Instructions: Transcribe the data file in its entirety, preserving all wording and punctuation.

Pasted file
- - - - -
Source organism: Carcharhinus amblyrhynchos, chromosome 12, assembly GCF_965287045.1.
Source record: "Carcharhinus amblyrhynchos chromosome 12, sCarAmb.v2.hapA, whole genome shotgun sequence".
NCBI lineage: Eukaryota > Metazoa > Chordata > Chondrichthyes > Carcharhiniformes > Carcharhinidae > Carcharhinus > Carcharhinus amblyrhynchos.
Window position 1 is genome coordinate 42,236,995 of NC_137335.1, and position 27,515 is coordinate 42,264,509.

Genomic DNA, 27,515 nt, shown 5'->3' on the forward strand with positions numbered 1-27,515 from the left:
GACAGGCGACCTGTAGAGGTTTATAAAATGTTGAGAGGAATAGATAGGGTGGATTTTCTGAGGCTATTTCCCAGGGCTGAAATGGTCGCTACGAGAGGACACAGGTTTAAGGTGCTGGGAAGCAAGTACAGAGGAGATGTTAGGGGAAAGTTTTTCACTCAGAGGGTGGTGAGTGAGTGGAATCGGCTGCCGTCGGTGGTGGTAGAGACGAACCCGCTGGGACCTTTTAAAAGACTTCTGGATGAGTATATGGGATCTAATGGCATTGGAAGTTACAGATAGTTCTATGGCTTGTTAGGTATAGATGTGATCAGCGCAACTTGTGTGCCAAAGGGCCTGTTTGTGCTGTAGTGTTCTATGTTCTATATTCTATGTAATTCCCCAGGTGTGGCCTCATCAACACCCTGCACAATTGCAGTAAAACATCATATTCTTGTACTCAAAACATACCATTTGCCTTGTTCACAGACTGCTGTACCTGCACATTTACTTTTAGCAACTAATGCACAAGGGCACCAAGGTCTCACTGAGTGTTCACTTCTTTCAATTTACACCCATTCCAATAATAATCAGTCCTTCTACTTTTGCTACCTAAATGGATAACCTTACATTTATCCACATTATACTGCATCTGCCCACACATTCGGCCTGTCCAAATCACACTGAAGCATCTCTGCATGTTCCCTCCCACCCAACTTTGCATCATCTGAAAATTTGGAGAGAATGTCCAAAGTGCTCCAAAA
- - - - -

Source organism: Carcharhinus amblyrhynchos, chromosome 12, assembly GCF_965287045.1.
Source record: "Carcharhinus amblyrhynchos chromosome 12, sCarAmb.v2.hapA, whole genome shotgun sequence".
NCBI lineage: Eukaryota > Metazoa > Chordata > Chondrichthyes > Carcharhiniformes > Carcharhinidae > Carcharhinus > Carcharhinus amblyrhynchos.
Window position 1 is genome coordinate 42,236,995 of NC_137335.1, and position 27,515 is coordinate 42,264,509.

Genomic DNA, 27,515 nt, shown 5'->3' on the forward strand with positions numbered 1-27,515 from the left:
GACAGGCGACCTGTAGAGGTTTATAAAATGTTGAGAGGAATAGATAGGGTGGATTTTCTGAGGCTATTTCCCAGGGCTGAAATGGTCGCTACGAGAGGACACAGGTTTAAGGTGCTGGGAAGCAAGTACAGAGGAGATGTTAGGGGAAAGTTTTTCACTCAGAGGGTGGTGAGTGAGTGGAATCGGCTGCCGTCGGTGGTGGTAGAGACGAACCCGCTGGGACCTTTTAAAAGACTTCTGGATGAGTATATGGGATCTAATGGCATTGGAAGTTACAGATAGTTCTATGGCTTGTTAGGTATAGATGTGATCAGCGCAACTTGTGTGCCAAAGGGCCTGTTTGTGCTGTAGTGTTCTATGTTCTATATTCTATGTAATTCCCCAGGTGTGGCCTCATCAACACCCTGCACAATTGCAGTAAAACATCATATTCTTGTACTCAAAACATACCATTTGCCTTGTTCACAGACTGCTGTACCTGCACATTTACTTTTAGCAACTAATGCACAAGGGCACCAAGGTCTCACTGAGTGTTCACTTCTTTCAATTTACACCCATTCCAATAATAATCAGTCCTTCTACTTTTGCTACCTAAATGGATAACCTTACATTTATCCACATTATACTGCATCTGCCCACACATTCGGCCTGTCCAAATCACACTGAAGCATCTCTGCATGTTCCCTCCCACCCAACTTTGCATCATCTGAAAATTTGGAGAGAATGTCCAAAGTGCTCCAAAA